Ineos boss urges government to speed up fracking decision

Petrochemical giants Ineos has challenged the Scottish Government to reconsider the timetable it has set on making a decision about whether unconventional gas extraction should be allowed.

Friday, 19th August 2016, 1:00 pm
Updated Thursday, 25th August 2016, 7:07 pm
Drilling has found the gas in the countryside near Airth

Just days after Prime Minister Theresa May announced consultation on a Shale Wealth Fund that could be worth thousands of pounds to householders in England affected by ‘fracking’, a senior member of the company has asked why Scotland is still ‘dithering’ over the issue while our neighbours in the south look ready to benefit from a cash bonanza.

Holyrood imposed a moratorium on the controversial process in January last year and it will remain in place until the SNP Government has made its evidence-led decision, probably next summer.

But Gary Haywood, the chief executive officer of Ineos Shale, has asked if it really should take that long.

To keep competitive and the Grangemouth plant in business, Ineos have taken matters into their own hands.

Next month will see the first cargo of ethane sourced from shale gas arrive at Grangemouth from the United States.

The tanker will be the first of many, creating a virtual pipeline running from fields in the eastern United States to UK industry.

Mr Haywood said: “This shale gas-sourced ethane has provided a new lease of life to the Grangemouth site. The £1.5 billion total commitment made by Ineos to establish this supply will enable Grangemouth to deliver a sustainable profit and secure thousands of jobs.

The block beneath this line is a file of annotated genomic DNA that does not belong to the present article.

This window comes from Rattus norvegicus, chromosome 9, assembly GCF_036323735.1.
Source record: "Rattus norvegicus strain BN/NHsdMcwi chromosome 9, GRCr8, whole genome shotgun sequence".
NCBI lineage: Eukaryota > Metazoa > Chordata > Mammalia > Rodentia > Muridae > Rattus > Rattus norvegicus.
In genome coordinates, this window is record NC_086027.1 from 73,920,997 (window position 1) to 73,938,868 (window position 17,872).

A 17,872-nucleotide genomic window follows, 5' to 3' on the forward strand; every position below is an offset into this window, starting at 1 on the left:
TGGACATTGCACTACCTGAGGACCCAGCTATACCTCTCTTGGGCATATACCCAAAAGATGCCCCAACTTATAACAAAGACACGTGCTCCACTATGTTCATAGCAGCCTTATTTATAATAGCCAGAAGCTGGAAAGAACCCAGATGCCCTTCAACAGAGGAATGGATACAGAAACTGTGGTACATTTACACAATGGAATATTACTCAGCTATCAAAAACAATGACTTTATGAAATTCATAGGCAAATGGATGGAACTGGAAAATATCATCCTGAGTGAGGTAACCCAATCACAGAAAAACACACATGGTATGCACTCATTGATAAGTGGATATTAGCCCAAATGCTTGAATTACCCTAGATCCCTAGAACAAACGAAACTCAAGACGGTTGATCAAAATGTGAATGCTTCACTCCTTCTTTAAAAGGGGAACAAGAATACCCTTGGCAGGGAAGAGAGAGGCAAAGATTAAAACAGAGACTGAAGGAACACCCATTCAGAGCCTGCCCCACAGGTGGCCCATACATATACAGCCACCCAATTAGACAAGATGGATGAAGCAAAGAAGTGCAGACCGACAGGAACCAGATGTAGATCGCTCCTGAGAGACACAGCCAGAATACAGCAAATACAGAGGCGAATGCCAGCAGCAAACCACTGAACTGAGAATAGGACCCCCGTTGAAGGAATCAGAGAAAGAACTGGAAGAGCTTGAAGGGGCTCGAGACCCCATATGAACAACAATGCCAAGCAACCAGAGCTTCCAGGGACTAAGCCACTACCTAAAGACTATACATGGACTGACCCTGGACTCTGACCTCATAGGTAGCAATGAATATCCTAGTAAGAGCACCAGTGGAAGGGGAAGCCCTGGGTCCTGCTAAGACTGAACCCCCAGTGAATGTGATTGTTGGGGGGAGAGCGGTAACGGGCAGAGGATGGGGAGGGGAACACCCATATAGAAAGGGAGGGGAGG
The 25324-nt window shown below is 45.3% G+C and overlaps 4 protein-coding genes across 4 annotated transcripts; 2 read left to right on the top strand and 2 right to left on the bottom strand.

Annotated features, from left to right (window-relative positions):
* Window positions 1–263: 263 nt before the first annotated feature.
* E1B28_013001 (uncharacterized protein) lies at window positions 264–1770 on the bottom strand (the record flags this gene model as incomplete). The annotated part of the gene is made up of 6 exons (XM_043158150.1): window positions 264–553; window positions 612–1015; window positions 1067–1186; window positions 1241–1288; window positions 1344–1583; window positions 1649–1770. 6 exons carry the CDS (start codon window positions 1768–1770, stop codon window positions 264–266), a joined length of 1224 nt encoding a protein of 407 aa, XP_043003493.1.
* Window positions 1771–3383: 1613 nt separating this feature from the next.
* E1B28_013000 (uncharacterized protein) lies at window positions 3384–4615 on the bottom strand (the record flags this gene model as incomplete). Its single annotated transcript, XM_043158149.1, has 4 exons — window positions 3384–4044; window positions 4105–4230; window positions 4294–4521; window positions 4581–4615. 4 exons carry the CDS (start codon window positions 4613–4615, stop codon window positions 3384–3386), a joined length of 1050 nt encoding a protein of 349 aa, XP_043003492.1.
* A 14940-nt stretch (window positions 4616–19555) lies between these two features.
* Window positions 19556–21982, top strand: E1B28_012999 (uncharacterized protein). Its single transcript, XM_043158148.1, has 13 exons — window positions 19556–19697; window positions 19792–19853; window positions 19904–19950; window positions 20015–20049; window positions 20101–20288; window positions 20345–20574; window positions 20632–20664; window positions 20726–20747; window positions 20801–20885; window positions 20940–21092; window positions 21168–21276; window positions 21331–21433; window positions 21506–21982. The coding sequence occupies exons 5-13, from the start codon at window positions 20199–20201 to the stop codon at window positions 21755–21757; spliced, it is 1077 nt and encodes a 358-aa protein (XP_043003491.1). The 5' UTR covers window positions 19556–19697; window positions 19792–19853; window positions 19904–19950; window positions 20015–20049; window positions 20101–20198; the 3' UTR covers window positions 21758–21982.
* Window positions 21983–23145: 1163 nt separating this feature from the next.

“We believe shale gas has a vital role to play in the energy mix over many decades to come, and that an indigenous shale gas industry has the potential to kick start the kind of manufacturing renaissance in the UK that the US has already seen.

“The Westminster Government has announced consultation of the Shale Wealth Fund and suggested households near shale gas developments could receive payments from the resultant tax on revenues.

“While reactions in the communities and the media have differed, what is clear is that for England, the opportunities provided by shale gas development continue to get closer and more real by the day.

“At Ineos we welcome the payments as part of the benefits shale gas will bring. This new measure will sit nicely alongside our existing commitment to provide six per cent of our shale gas revenue to residents, landowners and communities near our development areas should the projects come to fruition.

“At the moment of course these developments are not of immediate concern to the people of Scotland as Holyrood’s moratorium into unconventional gas extraction is still in place.

“As we have said before, we respect the measured consideration of evidence the SNP has taken via the process, although we wonder whether it is necessary that it takes so long. We do not believe this is in the interests of the Scottish people and economy.

“It’s worth noting shale gas is coming to Scotland and the UK whether actual extraction takes place here or not. Our shale gas strategy aims to keep benefits and the energy on this island and would like the Scottish people to be part of this energy revolution.”